By MAGGIE MENDERSKI
Herald-Whig Staff Writer
HANNIBAL, Mo. -- Librarian Susan Harbert wants to add a little more noise to the Hannibal Middle School library.
Harbert will completely reform the quiet working space into a center for learning collaboration this summer. She said newer schools such as Mark Twain Elementary School and Veterans Elementary School already have implemented more student-friendly environments into their libraries. She hopes the upcoming changes will generate a growing interest in reading among the student body.
"It's really getting away from the idea that a library is a quiet place where children come and sit and read books," Harbert said.
Harbert has planned to remove some of the library's tables and replace them with sofas and bean bag chairs. She has already received donations from teachers and Families and Communities Together to make this possible. The library also will have whiteboards and projectors to aid students in group projects. The eighth-grade classes will use the new space to create and showcase book trailers. Harbert will have the trailers playing each morning so students can learn about books their classmates enjoy. She hopes this will boost their desire to pick up books and read in their own time.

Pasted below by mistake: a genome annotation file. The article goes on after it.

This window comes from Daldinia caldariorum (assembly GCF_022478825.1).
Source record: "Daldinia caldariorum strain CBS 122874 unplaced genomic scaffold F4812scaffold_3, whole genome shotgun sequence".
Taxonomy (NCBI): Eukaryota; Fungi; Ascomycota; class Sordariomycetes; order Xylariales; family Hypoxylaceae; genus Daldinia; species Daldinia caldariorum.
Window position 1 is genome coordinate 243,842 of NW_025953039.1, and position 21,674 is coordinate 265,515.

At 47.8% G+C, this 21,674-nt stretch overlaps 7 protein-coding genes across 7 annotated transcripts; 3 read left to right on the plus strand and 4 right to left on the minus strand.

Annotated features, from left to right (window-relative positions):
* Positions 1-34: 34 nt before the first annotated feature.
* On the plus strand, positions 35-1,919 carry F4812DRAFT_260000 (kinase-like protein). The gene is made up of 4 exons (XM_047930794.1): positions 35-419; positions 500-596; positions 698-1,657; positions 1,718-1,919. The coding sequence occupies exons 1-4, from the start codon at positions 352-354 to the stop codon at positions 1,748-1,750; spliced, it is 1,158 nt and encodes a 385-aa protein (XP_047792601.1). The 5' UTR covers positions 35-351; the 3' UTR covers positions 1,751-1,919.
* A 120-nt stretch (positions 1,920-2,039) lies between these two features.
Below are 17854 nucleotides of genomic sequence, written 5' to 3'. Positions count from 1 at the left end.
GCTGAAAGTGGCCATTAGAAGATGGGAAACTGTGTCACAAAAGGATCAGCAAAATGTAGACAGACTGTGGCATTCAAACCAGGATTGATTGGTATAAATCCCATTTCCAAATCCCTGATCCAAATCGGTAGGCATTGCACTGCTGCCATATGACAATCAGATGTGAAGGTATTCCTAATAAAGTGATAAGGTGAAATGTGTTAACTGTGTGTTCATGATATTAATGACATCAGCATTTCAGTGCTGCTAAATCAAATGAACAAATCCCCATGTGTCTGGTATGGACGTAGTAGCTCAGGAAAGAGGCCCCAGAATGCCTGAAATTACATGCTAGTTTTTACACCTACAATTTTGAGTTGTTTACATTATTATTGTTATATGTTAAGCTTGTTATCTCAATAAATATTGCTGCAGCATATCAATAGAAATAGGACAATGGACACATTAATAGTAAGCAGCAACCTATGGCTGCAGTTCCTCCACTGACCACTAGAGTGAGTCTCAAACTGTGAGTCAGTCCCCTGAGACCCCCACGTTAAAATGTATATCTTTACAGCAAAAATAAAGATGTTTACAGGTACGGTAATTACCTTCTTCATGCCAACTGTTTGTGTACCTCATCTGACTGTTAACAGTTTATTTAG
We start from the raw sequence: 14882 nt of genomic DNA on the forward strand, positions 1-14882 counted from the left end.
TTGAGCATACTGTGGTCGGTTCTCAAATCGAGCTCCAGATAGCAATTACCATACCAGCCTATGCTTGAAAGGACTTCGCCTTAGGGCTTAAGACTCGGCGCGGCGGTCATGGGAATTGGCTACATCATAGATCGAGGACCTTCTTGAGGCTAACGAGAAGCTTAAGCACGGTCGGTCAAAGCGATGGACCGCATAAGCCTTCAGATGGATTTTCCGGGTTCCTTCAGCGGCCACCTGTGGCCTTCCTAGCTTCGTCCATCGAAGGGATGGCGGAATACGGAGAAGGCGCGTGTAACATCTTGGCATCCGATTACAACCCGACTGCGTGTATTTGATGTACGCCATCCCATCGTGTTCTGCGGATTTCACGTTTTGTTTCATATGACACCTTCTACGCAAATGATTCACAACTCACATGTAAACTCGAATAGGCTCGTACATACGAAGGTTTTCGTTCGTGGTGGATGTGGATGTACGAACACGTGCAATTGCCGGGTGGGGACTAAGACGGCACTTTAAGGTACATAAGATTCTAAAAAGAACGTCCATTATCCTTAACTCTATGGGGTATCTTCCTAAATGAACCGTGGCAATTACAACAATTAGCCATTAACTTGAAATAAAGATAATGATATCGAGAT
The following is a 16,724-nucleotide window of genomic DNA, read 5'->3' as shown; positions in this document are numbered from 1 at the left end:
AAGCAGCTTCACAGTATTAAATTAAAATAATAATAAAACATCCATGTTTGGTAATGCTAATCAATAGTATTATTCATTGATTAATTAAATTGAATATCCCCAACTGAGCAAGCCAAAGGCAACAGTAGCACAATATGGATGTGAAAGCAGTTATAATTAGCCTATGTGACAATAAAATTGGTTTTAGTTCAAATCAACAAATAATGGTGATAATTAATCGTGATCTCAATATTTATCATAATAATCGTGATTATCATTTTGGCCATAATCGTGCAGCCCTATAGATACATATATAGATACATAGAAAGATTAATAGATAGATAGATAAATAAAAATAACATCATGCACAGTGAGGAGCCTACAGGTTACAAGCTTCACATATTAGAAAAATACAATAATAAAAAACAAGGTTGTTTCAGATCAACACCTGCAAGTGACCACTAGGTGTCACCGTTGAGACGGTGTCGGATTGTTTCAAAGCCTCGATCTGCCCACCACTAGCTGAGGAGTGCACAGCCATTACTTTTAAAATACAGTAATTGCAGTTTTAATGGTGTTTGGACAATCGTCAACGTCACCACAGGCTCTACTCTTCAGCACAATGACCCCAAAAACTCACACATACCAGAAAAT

"It's getting them to realize they can read any type of book," Harbert said. "Graphic novels are just as good for them to read as classics … Once you find something they're interested in, you can usually get them going."
Harbert has worked in the HMS library for the past decade. In that time, she's watched middle school students switch from using print almanacs and encyclopedias to searching the web.
Student needs also have changed. Teachers have steadily implemented more group projects, and the students need places to work together. Harbert said the library has always been available for early morning student use, but next year she's hoping to promote that more. Currently, most students spend the time before classes in the gymnasium or the auditorium.
"The big thing will be getting them here at 7:30 in the morning and getting them interested in making that part of their natural school day," Harbert said.